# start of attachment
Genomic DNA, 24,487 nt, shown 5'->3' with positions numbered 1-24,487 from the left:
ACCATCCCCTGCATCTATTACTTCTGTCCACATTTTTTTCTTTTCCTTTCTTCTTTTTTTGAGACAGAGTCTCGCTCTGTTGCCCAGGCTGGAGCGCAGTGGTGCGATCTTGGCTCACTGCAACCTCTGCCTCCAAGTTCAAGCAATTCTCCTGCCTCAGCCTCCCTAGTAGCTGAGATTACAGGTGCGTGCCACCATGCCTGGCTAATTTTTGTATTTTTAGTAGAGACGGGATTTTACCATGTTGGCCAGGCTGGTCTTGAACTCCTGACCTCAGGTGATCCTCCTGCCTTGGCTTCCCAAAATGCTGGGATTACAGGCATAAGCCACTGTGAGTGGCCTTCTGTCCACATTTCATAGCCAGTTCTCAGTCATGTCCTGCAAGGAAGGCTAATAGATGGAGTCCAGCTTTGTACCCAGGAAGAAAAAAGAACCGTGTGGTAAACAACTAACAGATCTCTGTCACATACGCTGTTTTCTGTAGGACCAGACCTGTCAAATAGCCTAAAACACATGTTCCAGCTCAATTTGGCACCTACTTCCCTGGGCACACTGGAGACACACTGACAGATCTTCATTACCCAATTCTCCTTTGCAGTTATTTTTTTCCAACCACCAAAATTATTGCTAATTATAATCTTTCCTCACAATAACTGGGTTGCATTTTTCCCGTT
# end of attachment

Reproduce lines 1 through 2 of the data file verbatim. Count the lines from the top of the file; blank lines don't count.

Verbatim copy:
Genomic DNA, 24,487 nt, shown 5'->3' with positions numbered 1-24,487 from the left:
ACCATCCCCTGCATCTATTACTTCTGTCCACATTTTTTTCTTTTCCTTTCTTCTTTTTTTGAGACAGAGTCTCGCTCTGTTGCCCAGGCTGGAGCGCAGTGGTGCGATCTTGGCTCACTGCAACCTCTGCCTCCAAGTTCAAGCAATTCTCCTGCCTCAGCCTCCCTAGTAGCTGAGATTACAGGTGCGTGCCACCATGCCTGGCTAATTTTTGTATTTTTAGTAGAGACGGGATTTTACCATGTTGGCCAGGCTGGTCTTGAACTCCTGACCTCAGGTGATCCTCCTGCCTTGGCTTCCCAAAATGCTGGGATTACAGGCATAAGCCACTGTGAGTGGCCTTCTGTCCACATTTCATAGCCAGTTCTCAGTCATGTCCTGCAAGGAAGGCTAATAGATGGAGTCCAGCTTTGTACCCAGGAAGAAAAAAGAACCGTGTGGTAAACAACTAACAGATCTCTGTCACATACGCTGTTTTCTGTAGGACCAGACCTGTCAAATAGCCTAAAACACATGTTCCAGCTCAATTTGGCACCTACTTCCCTGGGCACACTGGAGACACACTGACAGATCTTCATTACCCAATTCTCCTTTGCAGTTATTTTTTTCCAACCACCAAAATTATTGCTAATTATAATCTTTCCTCACAATAACTGGGTTGCATTTTTCCCGTT